- Alice chooses the message m and encrypt as $c=m_{e}modpq$. Send ciphertext $c$ to Bob.
- Bob knowing p and q, finds $d$ such that $de≡1mod(p−1)(q−1)$, decrypts ciphertext as $c_{d}modpq$
- security of RSA doesn’t depend on adversary Eve knowing private key $d$, but, it depends on hardness of finding solution to $de≡1mod(p−1)(q−1)$. Thus, even if Eve knows $p+q$, it’s easier to find solution.
- Also, bob has two choices, either make encryption key larger and decryption key smaller, or vice versa. making decryption key smaller is usually insecure.
**Man in the middle attack**: these are attacks that are not directly related to cryptosystem’s problem hardness but on other factors like communication between parties involved.- For example: in RSA, attacker Eve can intercept Alice’s ciphetext $c=m_{e}modpq$ and send $c_{′}=c.k_{e}modpq$ to Bob.
- Bob, then decrypts $m_{′}=c_{′d}=(c.k_{e})_{d}=m.kmodpq$ and send $m_{′}$ to Eve which she can decrypt easily knowing $k$.
- similarly, using
**multiple encrpytion keys**is also**not secure**, as Eve can find $e_{1}⋅u+e_{2}⋅v=g(e_{1},e_{2})$, $e_{1},e_{2}$ being two encryption keys, and $c_{1},c_{2}$ being ciphertexts sent by Alice to Bob. Eve can compute, $c_{1}⋅c_{2}=c_{e_{1}u}⋅c_{e_{2}⋅v}=c_{e_{1}u+e_{2}v}=c_{gcd(e_{1},e_{2})}$. if, $g(e_{1},e_{2})=1$, then Eve has ciphertext.

### Primality testing

- Fermat’s little theorem can be used to prove
**compositeness**of a number, but can’t prove primality of it. i.e. if $a_{n}≡a$ - Carmichael numbers: that are composite but exhibit FLT.
**Miller-Rabin test**: checks whether a number is composite or not, and gives*Miller-Rabin witness*for a number $n$- get a test subject : $n$, a witness suspect $a$:
- check whether $n$ is even, or $1<g(a,n)<n$, return Composite
- factorise $n−1=2_{k}q$, with $q$ as odd number.
- write $a=a_{q}modn$
- if $a≡1modn$, then return failure (i.e. not sure if prime)
- loop: $i={0,…,k−1}$:
- if $a≡−1modn$, return failure
- set $a=a_{2}modn$

- return composite

- Proof of Miller-Rabin test: for an odd prime: if $p−1=2_{k}q$, then either $a_{q}=1$, or $a_{q},a_{2q},…,a_{2_{k−1}q}≡−1modp$ must hold.

### Distribution of primes

**distribution of primes**: very interesting mathematical results that check how prime numbers are distributed across ranges.**prime number theorem**: $lim_{X→∞}X/ln(X)π(X) =1$, where $π(X)$ represents number of primes between ${2,…,X}$.- TODO: read proof of prime number theorem
- using prime number theorem, one can estimate the probability of finding a prime number in a range, and can use miller-rabin test to be confident that the chosen number is prime.
- riemann hypothesis: is used to explain distribution of prime numbers
- riemann zeta function: $ζ(s)=∑_{n=1}n_{s}1 $, is also equal to the product: $∏_{p prime}(1−p_{s}1 )_{−1}$, and thus, incorporates information about set of prime numbers.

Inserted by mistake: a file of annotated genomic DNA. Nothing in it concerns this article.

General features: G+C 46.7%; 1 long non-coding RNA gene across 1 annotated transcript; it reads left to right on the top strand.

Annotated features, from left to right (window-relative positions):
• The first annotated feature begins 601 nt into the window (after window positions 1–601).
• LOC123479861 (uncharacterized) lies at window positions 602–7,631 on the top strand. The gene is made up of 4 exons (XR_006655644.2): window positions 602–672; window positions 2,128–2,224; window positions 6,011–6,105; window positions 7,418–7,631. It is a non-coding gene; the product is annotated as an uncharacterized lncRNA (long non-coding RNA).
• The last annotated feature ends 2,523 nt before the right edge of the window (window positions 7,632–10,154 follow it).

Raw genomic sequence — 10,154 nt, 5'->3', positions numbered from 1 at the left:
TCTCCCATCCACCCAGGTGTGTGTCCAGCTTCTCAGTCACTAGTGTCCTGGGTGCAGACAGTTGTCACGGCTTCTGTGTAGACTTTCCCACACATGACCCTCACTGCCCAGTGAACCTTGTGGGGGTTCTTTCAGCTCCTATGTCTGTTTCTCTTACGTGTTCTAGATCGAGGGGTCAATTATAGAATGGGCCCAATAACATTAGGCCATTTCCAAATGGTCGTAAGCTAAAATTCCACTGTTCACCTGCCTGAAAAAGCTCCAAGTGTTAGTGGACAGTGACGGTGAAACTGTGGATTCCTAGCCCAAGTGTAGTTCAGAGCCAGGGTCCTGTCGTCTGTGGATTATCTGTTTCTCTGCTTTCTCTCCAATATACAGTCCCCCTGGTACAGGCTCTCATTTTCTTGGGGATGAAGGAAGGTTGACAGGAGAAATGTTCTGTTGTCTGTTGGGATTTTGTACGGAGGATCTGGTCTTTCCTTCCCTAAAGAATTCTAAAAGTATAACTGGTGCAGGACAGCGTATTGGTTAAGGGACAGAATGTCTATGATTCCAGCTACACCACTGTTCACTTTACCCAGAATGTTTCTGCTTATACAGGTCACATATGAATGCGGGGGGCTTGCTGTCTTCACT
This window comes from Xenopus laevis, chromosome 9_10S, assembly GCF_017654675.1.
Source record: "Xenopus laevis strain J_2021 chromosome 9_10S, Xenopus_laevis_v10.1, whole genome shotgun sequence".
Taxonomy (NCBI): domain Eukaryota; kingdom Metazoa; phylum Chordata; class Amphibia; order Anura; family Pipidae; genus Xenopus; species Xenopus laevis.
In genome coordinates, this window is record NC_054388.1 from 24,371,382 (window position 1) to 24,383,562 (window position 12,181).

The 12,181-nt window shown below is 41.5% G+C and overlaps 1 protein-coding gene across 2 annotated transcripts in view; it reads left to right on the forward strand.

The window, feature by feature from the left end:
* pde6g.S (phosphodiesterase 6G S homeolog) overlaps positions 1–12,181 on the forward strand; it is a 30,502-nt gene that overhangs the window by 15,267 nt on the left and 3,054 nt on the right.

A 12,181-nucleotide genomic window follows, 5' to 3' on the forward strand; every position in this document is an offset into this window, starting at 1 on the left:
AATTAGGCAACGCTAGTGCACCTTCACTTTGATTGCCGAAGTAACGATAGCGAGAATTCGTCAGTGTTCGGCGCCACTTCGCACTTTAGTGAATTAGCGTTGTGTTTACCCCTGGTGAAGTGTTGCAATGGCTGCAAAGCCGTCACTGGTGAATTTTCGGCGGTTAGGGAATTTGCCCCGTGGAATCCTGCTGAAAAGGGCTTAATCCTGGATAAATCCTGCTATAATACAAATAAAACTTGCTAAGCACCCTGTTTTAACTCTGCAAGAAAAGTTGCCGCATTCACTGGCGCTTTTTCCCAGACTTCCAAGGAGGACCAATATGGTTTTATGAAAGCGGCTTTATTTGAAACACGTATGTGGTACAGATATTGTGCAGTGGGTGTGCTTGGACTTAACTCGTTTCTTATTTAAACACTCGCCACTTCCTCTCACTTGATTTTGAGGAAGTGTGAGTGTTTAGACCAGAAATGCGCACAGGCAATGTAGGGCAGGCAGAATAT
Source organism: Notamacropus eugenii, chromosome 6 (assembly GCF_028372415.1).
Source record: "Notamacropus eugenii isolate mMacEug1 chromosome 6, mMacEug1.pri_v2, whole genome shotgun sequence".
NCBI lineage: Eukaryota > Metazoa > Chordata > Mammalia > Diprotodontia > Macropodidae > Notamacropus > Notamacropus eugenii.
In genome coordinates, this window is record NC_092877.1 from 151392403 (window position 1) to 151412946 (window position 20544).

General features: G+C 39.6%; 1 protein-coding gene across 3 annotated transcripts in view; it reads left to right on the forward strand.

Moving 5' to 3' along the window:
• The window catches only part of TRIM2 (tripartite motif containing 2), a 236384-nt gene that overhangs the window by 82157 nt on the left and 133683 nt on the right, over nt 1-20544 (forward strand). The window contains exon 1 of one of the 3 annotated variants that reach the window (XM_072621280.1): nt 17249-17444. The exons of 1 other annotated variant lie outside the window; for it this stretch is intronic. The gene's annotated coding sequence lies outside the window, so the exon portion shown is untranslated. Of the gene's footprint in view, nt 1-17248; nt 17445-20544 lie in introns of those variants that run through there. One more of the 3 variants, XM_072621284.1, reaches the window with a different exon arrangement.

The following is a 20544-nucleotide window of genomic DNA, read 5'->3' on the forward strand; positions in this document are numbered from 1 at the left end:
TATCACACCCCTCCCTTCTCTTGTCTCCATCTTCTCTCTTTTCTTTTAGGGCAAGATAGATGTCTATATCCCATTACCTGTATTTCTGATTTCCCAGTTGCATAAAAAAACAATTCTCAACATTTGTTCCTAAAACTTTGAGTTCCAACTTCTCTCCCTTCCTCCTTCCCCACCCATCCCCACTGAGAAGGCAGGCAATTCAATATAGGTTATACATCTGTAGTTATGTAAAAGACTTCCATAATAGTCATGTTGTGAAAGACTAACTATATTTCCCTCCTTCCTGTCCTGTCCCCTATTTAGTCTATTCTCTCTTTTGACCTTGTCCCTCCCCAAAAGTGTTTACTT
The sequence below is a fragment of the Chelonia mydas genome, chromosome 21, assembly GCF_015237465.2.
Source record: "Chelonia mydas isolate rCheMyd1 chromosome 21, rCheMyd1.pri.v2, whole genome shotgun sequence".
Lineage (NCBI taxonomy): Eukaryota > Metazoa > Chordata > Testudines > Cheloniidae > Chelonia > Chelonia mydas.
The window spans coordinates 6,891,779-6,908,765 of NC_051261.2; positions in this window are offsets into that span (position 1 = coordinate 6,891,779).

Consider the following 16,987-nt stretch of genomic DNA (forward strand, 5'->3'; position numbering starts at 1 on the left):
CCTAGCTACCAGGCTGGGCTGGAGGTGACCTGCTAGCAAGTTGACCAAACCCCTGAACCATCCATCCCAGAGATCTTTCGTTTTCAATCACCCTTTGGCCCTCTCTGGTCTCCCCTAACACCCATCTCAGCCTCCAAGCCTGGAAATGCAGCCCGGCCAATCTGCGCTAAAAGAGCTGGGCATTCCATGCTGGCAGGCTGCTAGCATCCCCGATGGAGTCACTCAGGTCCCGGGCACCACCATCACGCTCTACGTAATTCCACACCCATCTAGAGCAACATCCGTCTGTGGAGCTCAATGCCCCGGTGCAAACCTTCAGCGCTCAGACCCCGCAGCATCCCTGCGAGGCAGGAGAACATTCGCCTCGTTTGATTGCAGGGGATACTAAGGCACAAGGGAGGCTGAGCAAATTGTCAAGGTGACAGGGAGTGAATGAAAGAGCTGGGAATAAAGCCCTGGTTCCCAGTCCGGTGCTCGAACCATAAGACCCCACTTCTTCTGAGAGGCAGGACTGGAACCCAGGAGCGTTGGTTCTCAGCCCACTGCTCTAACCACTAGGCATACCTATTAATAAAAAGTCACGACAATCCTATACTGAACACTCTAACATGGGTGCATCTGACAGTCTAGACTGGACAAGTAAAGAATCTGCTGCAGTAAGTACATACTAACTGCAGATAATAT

- using generalised riemann hypothesis, every composite number $n$ has a miller-rabin witness $a$ for its compositeness satisfying $a≤2(lnn)_{2}$. but even Riemann hypothesis hasn’t been proven let alone it’s generalised version.
- Ask primality test: proposed an unconditional polynomial time algorithm for checking primality based on the relation $(x−a)_{n}≡x_{n}−amodn$

### Pollard’s $p−1$ factorisation

- main logic to break RSA lies in the factorisation of either $pq$ or $(p−1)(q−1)$. pollard’s $p−1$ factorisation gives factors of $pq$ using $p−1$.
- it’s concept lies in the fact that if we find a number $L$ such that $p−1∣L$ and $q−1∤L$ implies for a number $a$, $a_{L}−1≡0modp$ and $a_{L}−1≡0modq$.
- then $g(a_{L}−1,N)=p$, hence we can find $p$, if we have a number $L$.
**Pollard’s observation**: $n!$ is the number that $p−1$ divides, if p is product of small primes.

how small should the primes be?

**pollard’s $p−1$ factorisation algorithm**: Integer $N$ to be factored- set $a=2$ (can be any a)
- loop: $i={2,3,…}$
- set $a=a_{j}modN$
- find $d=g(a−1,N)$
- if $1<d<N$, then success, return $d$
- else loop for next $i$

- thus, to save such attacks in RSA, user has to choose $p,q$ such that neither is product of small primes.
**$B−$smooth number**refers to a number $n$ such that all prime factors of $n$ are less than or equal to $B$.- conversely, a number $n$ is $B−$smooth number if all its prime factors are less than or equal to $B$.

### factorisation via squares

- to factorise N, find $a,b$ such that $a_{2}≡b_{2}modN⟹a_{2}≡b_{2}+kN⟹kN=(a−b)(a+b)$, then it’s highly probable that N factors into $(a−b)$ or $(a+b)$, so you can find factors of N from $g(N,a+b)$ or $g(N,a−b)$.

a square number is always 0 (if even) or 1 (if odd) modulo 4. Why?

- a method to find correct $a_{2},b_{2}$:
- find $a_{i}s$ such that relation $c_{i}≡a_{i}modN$ factors into small primes (2,3,5,7,11)
- take $c_{i}s$ such that product $c_{i_{1}},c_{i_{2}},…,c_{i_{s}}$ form a square (i.e. power of every prime in product is even) $c_{i_{1}}c_{i_{2}}…c_{i_{s}}=b_{2}modN$
- compute $d=g(N,a−b)$, then $d$ can be nontrivial factor of $N$.